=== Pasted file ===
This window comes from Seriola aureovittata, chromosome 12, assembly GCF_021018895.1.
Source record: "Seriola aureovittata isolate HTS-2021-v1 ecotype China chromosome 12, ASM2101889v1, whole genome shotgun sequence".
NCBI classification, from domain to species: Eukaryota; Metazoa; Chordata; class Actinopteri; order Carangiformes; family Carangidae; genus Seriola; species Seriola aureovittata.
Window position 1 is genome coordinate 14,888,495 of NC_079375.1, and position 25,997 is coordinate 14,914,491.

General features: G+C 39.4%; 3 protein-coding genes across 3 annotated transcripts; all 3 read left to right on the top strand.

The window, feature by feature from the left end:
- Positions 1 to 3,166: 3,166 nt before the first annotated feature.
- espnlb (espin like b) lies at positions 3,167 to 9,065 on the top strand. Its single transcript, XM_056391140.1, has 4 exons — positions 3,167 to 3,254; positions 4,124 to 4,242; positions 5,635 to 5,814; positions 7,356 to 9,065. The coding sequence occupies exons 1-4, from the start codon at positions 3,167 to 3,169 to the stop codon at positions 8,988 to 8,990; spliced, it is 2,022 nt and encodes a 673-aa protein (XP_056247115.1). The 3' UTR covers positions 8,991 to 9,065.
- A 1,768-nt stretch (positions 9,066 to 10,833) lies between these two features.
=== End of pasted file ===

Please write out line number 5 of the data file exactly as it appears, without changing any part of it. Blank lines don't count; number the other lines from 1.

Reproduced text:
General features: G+C 39.4%; 3 protein-coding genes across 3 annotated transcripts; all 3 read left to right on the top strand.